Stanescu-Bellu: Ethics of Data
Facebook's recent scandals have irrevocably damaged users' trust.
Data breaches are not a novelty. They’ve existed ever since humans first started recording data and are an inherent risk of storing information. However, the rise of the digital age has made data breaches much easier to execute. Theoretically, an individual on the opposite side of the world could infiltrate any company’s database, siphon the data of millions of people with some nifty lines of code and sell it, all through a few clicks. Since 2005, there have been over 8,000 data breaches made public, with over ten billion records breached. The recent Facebook-Cambridge Analytica scandal at first seems like it should be just another unfortunate statistic, but its implications are foreboding for the future of digital privacy.
One of the first lectures I attended in the first computer science class I took at the College exposed me to a notion that has resonated with me as I continue to pursue the computer science major. Perhaps the greatest asset of studying computer science at Dartmouth, a liberal arts institution, is the ability to not only write good code but also to understand the ethical implications of that code and be cognizant of its impact on the world. Mark Zuckerberg either did not consider or did not care about the ethical impact and implications of Facebook allowing user data to be readily accessible, and now that approach has come back to haunt him.
Specifically, the Cambridge Analytica scandal did not involve a “breach” of user data but was instead a gross abuse of personal data shared with third-party applications on Facebook. People willingly shared their information with an app that Cambridge Analytica created, but were manipulated into allowing said app to extract data from any unwitting friends of the user. There was no malicious hacker sitting behind a computer, gleefully executing scripts. In this case, the “hacker” was Alexander Nix: the CEO of Cambridge Analytica, an Eton College graduate, a former financial analyst and the mastermind who engineered the mass extraction of data.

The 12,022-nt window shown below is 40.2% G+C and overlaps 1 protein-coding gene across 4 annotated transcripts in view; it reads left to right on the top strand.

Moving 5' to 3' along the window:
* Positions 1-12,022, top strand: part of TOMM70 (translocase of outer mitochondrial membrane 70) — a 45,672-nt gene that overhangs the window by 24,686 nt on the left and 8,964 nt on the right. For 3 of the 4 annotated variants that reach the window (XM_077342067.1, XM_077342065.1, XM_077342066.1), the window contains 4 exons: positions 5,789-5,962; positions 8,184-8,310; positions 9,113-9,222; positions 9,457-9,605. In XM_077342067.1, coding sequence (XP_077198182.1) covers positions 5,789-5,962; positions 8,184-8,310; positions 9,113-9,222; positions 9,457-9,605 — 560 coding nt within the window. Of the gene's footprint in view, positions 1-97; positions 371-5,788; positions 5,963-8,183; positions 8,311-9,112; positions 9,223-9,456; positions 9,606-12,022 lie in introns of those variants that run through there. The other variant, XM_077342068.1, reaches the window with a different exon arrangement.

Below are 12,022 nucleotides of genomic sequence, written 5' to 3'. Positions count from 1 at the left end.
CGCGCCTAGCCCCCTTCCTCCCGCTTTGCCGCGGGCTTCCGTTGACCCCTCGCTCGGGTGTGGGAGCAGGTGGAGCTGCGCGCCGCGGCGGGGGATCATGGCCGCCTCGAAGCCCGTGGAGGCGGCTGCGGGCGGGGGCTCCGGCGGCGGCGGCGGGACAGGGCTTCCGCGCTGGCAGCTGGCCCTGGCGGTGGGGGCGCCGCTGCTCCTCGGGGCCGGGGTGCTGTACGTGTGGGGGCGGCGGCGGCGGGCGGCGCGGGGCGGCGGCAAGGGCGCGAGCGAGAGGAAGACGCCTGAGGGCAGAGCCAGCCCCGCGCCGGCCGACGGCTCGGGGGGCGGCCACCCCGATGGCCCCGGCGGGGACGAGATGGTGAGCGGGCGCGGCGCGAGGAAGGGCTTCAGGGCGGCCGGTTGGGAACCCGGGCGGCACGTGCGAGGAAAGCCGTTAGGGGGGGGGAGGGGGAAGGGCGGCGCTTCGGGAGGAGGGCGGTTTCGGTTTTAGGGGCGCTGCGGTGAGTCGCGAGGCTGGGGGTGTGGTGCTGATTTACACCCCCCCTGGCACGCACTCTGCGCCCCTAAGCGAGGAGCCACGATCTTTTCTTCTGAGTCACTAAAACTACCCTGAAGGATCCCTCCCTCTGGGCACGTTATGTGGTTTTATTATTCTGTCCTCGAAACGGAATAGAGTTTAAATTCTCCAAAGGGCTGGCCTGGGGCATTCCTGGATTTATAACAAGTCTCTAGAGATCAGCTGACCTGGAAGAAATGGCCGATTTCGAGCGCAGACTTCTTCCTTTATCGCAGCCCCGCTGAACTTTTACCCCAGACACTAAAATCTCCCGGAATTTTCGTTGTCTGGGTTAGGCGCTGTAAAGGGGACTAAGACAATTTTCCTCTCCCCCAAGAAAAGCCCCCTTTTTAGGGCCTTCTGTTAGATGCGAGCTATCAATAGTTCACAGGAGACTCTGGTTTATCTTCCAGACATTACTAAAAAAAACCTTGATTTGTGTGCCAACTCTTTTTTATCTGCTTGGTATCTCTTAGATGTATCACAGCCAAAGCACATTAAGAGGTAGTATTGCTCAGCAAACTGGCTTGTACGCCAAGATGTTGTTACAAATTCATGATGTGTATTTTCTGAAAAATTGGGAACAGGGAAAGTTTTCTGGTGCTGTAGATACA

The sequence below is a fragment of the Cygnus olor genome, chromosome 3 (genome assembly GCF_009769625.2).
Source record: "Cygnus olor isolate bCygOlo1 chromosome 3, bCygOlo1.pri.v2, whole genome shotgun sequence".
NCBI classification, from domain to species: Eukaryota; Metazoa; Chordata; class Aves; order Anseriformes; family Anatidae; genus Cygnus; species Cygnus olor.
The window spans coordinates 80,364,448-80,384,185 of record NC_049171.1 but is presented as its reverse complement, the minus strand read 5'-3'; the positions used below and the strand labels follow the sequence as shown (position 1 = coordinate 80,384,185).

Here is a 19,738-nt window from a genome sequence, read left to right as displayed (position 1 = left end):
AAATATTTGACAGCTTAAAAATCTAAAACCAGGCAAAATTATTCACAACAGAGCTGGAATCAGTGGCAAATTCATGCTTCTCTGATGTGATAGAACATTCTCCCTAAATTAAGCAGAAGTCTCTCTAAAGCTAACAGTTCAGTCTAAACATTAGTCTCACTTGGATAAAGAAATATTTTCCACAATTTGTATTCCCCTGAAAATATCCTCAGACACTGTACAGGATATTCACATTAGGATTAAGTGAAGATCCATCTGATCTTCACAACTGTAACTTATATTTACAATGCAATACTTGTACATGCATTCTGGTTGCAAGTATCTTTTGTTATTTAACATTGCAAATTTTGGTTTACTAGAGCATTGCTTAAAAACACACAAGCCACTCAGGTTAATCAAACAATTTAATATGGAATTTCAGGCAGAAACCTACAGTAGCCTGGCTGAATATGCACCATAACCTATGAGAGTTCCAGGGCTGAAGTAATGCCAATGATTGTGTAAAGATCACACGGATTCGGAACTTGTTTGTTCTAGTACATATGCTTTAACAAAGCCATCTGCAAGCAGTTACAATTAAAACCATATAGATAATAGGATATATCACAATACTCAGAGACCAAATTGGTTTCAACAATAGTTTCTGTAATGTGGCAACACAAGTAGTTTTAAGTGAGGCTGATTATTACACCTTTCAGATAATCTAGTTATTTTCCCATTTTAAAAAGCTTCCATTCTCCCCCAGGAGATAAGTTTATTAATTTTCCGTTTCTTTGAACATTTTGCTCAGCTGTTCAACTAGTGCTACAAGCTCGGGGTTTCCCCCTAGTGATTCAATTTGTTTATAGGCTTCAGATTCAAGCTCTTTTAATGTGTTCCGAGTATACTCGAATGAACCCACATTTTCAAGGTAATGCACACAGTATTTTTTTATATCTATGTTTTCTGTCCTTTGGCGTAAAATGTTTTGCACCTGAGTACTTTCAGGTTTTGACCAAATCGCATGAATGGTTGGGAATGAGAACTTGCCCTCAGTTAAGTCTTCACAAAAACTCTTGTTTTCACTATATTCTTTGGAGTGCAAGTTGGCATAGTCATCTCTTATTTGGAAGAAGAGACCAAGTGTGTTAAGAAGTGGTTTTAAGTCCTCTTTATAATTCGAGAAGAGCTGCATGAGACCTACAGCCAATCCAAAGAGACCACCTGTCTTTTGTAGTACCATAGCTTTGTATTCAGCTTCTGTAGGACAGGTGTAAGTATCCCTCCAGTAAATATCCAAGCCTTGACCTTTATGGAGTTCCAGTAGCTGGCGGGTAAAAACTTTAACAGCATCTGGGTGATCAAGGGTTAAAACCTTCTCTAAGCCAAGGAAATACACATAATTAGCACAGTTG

Facebook deserves more than a slap on the wrist for this infraction — privacy, which should be a basic human right, was forgone in favor of money derived from a revenue strategy that did not take users’ rights into account. How can people now trust that the information they share on Facebook is safe? People’s liked photos, the pages they follow, their entire friends lists — things people once thought were completely under their own control — were compromised and used against them to build psychological profiles, find weak spots and manipulate them. Facebook knew about the loophole that allowed Cambridge Analytica to obtain this information for two years and did nothing about it. No apology from Mark Zuckerberg can erase the negligence that led to this situation.
For me, this begs the question: what is happening to the data I have stored on other applications? Where is my Google Chrome browsing history going? Where are my Siri questions stored? Some might say that by using these websites and applications, people are renouncing control over personal data. It may be impossible to truly regulate what happens to personal data and how it is analyzed or used. It should be accepted that there may very well be breaches where privacy is compromised. But why should this be the norm? As technology advances and data becomes more accessible for both good and malicious intentions, data also becomes easier to protect. With greater transparency and restrictions on who obtains access to sensitive user information on behalf of the companies users entrust it to, users could be comfortable sharing details about their lives and using these applications.
If the U.S. had something similar to Europe’s soon-to-be-implemented General Data Protection and Regulation law, which gives consumers greater insight into and control over how their data is used, maybe Facebook would have been more stringent and diligent in policing the flow of data on their website. But looking at counterfactuals is pointless. There is no going back from this scandal. Trust has been broken and the shape of the web will be irrevocably altered. Whether that is for the better or for worse remains to be seen.